– Did
Jul 19 '15 at 9:20
• .../... by at least some parts of this community (but far from being universally shared by other SE sites).
– Did
Jul 19 '15 at 9:20
• @MadScientist What kind of action for non-moderators do you suggest when the moderators have been informed "about users with a persistent pattern of low quality posts", for a long time, multiple times, but the stream of low quality posts continues?
– Did
Jul 22 '15 at 17:48
• @Did Contacting SE using the link in the footer is probably the best way then. You'll have to make a good and concise argument on how the user's behaviour is harmful to the site. I would not expect SE to override the mods in such a situation, but they'll likely talk to the mods about this if they agree that there is a real issue here.
– user9733
Jul 22 '15 at 17:54
• Thanks. I am not yet used to the idea that it would be necessary to "jump over" the mods by going "one stair higher". Equivalent formulation of my puzzlement: is this really a major case? Originally, I viewed it as completely minor, clear-cut, easy to solve, but since things are not going according to the way I thought they would, I must miss some aspects of the situation. Anyway, thanks again for the expertise.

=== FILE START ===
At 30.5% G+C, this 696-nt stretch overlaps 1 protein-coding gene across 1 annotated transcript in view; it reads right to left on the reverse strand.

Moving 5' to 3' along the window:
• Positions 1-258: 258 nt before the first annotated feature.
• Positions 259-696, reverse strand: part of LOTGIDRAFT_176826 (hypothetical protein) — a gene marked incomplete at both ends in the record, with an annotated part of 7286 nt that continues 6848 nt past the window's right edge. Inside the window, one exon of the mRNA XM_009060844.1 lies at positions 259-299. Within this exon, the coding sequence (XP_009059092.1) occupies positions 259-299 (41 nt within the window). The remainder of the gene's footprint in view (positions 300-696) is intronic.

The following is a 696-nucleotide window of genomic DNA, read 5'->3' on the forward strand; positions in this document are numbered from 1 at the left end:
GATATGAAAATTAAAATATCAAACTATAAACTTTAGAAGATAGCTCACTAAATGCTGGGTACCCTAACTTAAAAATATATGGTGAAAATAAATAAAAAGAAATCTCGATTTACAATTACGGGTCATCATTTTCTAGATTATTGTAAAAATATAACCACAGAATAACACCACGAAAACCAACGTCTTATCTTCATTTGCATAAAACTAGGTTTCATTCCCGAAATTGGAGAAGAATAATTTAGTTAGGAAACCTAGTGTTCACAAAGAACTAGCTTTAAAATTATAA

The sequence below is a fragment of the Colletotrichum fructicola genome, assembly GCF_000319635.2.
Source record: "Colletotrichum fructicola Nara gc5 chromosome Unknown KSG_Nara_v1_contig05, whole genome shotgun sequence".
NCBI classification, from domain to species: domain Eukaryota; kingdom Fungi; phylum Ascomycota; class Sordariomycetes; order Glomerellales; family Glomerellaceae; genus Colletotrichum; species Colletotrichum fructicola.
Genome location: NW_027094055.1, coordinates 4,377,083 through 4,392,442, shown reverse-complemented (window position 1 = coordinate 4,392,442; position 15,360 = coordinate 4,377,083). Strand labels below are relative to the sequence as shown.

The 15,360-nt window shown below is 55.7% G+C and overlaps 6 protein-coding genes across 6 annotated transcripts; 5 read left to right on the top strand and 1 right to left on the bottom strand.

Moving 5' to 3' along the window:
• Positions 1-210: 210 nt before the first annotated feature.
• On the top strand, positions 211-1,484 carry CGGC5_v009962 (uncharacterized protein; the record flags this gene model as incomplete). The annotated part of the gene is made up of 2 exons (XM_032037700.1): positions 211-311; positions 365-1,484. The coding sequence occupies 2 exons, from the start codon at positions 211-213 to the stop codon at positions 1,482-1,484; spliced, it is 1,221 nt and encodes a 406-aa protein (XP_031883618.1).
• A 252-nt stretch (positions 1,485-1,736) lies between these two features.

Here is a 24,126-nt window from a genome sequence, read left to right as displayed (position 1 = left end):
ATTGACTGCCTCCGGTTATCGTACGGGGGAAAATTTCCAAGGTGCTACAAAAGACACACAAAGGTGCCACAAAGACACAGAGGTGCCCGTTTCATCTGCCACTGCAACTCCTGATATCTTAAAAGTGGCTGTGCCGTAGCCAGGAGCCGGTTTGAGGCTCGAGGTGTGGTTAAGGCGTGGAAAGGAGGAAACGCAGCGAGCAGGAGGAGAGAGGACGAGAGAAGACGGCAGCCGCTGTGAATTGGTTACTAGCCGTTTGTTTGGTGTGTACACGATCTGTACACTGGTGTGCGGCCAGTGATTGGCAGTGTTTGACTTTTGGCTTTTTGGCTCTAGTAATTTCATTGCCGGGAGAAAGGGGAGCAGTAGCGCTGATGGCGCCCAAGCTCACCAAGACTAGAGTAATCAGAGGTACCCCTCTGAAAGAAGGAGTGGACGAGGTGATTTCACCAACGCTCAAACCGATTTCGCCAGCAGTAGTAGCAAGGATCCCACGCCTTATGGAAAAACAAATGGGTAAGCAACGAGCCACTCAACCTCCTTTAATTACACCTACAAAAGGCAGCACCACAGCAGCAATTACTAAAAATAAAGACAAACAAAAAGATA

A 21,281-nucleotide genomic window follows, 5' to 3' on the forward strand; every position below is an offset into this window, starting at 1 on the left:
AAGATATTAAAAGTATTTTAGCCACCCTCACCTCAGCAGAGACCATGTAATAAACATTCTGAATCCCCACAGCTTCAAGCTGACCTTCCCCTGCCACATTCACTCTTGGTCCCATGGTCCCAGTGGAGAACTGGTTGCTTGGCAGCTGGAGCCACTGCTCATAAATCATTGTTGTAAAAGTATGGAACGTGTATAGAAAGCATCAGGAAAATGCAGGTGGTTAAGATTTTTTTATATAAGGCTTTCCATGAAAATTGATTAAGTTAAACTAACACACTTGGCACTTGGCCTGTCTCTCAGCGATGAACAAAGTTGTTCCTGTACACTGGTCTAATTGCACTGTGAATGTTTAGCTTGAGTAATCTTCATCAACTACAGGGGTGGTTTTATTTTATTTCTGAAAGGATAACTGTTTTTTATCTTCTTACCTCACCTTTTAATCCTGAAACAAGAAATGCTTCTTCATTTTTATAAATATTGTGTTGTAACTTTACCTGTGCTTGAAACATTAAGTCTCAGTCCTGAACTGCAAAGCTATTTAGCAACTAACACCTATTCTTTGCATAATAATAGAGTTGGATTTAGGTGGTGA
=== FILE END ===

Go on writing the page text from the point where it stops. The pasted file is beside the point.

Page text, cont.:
– Did
Jul 22 '15 at 18:03
• @Did Contacting SE can be used to appeal to a higher authority, but it doesn't have to be used in this way. I'm mostly suggesting this as a way to get a third party to take a look at the issue. Most other possible options don't work in this case as only mods or SE employees can see deleted posts in user profiles as well as previous contacts between the mods and the user, regular users can't easily evaluate the situation.
– user9733
Jul 22 '15 at 18:19